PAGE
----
5 Important Documentaries About Reproductive Justice You Need to See

Lissa Deonarain • January 31, 2023

5 Important Documentaries About Reproductive Justice You Need to See
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1. Abortion: Add to Cart (2022) | Dir. Jessica Sarah Flaum

A woman turns her laptop screen to the camera, showing a website to buy abortion pills

With self-managed abortions already being the norm with so many clinics, one group brings the lifesaving option to the digital world: the ability to order safe abortion pills online in the United States. Abortion: Add to Cart is a short snapshot into the experiences and lives of people who have had abortions, they share why accessing these pills with the click of a button is a revolutinary step towards safe and equitable healthcare for people across the country.

You can learn more and find out how to watch the film on Abortion: Add to Cart’s film website.

2. Aftershock (2022) | Dir. Tonya Lewis Lee & Paula Eiselt

A nurse holding female patient's hand

When two Black mothers die after giving birth, their partners and families come together, demanding that attention is given to the unsettlingly high Black maternal mortality rates, and systemic healthcare neglect. They rally for change with the determination to prevent any more people from losing their life in often preventable pregnancy-related deaths. Capturing the beauty and the pain of Black motherhood, the emotional impact of the stories and facts this film brings to the screen is hard to shake and should be required viewing for anyone entering the healthcare profession.

You can watch Aftershock on Hulu, and learn more about the film on its official website.

3. No Más Bebés (2015) | Dir. Renee Tajima-Peña

A Latinx woman stands over a hospital baby bassinet looking into the distance

What is supposed to be one of the happiest days of their lives results in years of pain, trauma and devastation for a group of immigrant mothers. Moments before giving birth, and with limited English skills, numerous immigrant women in the 1960s and 1970s were forced to sign papers stating that they would have their tubes tied while giving birth to their children at Los Angeles County-USC Medical Center. Through interviews with activists, the women themselves, the whistleblower and the families affected, No Más Bebés unravels the details and the impact of how one signature in a high-pressure moment changed lives forever, driving home how essential it is to have informed consent, especially with vulnerable populations.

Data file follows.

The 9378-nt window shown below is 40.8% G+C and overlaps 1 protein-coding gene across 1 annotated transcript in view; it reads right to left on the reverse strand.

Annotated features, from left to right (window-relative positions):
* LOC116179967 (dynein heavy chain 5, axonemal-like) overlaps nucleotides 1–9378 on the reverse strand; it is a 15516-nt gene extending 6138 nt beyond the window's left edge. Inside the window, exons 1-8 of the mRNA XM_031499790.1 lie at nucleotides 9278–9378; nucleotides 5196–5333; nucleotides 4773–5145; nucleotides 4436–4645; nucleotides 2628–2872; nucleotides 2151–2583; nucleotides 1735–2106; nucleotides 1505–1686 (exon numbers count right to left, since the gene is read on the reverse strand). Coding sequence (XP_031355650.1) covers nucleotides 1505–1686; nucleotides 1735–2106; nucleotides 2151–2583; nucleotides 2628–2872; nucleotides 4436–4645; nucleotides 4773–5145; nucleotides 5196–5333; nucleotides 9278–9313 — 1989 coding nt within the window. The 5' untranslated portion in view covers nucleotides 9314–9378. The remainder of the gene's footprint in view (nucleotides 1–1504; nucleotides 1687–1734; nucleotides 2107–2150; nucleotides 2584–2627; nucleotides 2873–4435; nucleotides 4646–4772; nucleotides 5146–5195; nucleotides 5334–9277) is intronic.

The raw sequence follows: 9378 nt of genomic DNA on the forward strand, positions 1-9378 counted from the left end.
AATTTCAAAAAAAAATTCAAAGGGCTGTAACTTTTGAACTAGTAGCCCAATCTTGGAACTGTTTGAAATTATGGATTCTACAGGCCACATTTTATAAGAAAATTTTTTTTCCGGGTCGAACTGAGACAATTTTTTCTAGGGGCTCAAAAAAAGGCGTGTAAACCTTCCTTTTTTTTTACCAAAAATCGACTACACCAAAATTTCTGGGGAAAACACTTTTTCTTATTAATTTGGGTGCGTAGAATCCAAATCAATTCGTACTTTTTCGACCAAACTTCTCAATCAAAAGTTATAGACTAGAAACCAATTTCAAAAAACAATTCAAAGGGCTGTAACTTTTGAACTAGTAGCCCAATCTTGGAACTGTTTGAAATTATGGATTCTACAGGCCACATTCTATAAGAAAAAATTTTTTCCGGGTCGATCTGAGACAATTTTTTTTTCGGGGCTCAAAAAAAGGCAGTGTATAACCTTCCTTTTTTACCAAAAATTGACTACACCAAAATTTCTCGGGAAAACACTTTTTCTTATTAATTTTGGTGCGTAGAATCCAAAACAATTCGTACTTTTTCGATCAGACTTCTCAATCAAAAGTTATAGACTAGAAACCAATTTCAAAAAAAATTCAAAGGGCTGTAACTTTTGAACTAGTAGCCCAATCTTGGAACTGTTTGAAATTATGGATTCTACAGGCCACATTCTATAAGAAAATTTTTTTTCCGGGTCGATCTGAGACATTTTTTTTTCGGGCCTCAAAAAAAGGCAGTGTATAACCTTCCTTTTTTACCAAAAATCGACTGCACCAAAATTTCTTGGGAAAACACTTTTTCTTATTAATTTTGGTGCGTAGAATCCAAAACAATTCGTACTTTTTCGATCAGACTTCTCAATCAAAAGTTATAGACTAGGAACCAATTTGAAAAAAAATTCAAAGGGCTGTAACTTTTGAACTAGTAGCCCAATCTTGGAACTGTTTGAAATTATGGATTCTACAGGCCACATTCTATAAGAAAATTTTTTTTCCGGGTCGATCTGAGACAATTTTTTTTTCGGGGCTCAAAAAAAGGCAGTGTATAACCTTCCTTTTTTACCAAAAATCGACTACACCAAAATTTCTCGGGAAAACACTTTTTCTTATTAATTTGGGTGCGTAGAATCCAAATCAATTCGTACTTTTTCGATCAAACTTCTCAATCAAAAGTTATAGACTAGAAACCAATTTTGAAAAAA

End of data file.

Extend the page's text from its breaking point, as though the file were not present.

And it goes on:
You can watch the film on Vimeo on Demand and learn more about it on No Más Bebés' film website.

4. On the Divide (2022) | Dir. Leah Galant & Maya Cueva

A woman prays with her hands in front of her face

McAllen, Texas is the home to the last abortion clinic on the U.S./Mexico border after a wave of shutdowns. Here, three different Latinx/e people’s lives converge, despite their differences in their views and values. On the Divide captures an intense and emotional look into what happens when people of color in a conservative state are on the ground, in the trenches at their final frontier for Reproductive Justice.

You can watch it on PBS’ streaming platform and learn more on On the Divide’s film website.

5. Trapped (2016) | Dir. Dawn Porter

A feminine figure's silhouette stands behind a government building. Red text at the bottom reads: Trapped.

Even while Roe v. Wade was in effect, the battle at the state level for reproductive justice never stopped. Conservative states, since 2010, have been passing anti-abortion laws, hoping to eliminate clinics that provide access to abortions and place uncessary restrictions that prevent people from seeking their services. In 2016, as the U.S. Supreme Court decides on Whole Woman’s Health v. Hellerstedt, fighting a Texas law to shut down abortion clinics, those on the frontlines fight back. Trapped takes you inside that battle, showing the reality of what it takes to fight on the ground, and fight the system.

Watch the film on Amazon Prime and learn more on Trapped's film website.

Lissa Deonarain

Lissa Deonarain

Lissa Deonarain (she/they) is a queer, disabled, multiracial Guyanese-American documentary filmmaker and producer. She has produced films nationally and internationally, and worked with award-winning directors. Originally from Omaha, NE, she is based in Brooklyn, NY.

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